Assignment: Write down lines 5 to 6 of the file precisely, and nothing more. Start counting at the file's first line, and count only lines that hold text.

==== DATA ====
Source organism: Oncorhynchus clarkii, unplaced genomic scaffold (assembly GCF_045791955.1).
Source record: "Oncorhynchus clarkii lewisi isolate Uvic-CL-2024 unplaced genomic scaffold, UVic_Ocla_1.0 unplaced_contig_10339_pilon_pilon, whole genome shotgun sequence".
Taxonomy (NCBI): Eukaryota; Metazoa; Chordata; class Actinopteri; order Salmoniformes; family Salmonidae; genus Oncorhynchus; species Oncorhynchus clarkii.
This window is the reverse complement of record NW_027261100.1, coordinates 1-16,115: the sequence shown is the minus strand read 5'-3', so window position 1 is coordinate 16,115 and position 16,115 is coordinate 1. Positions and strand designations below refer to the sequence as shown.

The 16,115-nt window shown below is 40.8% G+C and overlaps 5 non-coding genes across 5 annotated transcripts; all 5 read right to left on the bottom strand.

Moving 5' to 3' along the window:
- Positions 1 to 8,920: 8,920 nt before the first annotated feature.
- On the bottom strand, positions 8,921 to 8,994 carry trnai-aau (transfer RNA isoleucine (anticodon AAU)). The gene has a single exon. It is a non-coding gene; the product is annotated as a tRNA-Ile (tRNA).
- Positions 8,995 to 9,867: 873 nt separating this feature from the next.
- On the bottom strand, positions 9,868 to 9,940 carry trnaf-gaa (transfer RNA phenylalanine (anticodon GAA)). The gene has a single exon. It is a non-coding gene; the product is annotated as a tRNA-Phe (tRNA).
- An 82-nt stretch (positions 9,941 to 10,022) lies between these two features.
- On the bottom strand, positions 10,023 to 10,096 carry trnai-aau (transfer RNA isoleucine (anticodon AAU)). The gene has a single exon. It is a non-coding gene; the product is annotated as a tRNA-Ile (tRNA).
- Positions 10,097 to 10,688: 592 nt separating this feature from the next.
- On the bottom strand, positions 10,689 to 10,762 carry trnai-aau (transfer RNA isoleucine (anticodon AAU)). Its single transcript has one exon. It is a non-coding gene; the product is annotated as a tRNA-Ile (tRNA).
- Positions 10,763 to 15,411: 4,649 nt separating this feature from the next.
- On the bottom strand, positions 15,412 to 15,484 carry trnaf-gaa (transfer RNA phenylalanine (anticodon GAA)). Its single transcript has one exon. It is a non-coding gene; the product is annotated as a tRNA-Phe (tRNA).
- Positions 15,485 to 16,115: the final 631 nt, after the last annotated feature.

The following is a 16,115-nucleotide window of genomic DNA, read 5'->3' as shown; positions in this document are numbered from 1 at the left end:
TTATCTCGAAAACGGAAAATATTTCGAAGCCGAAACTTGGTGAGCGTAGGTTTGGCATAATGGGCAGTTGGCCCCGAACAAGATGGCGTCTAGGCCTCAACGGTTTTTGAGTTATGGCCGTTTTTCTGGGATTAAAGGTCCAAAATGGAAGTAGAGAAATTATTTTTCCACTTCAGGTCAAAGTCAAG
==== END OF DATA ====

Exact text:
The 16,115-nt window shown below is 40.8% G+C and overlaps 5 non-coding genes across 5 annotated transcripts; all 5 read right to left on the bottom strand.

Moving 5' to 3' along the window: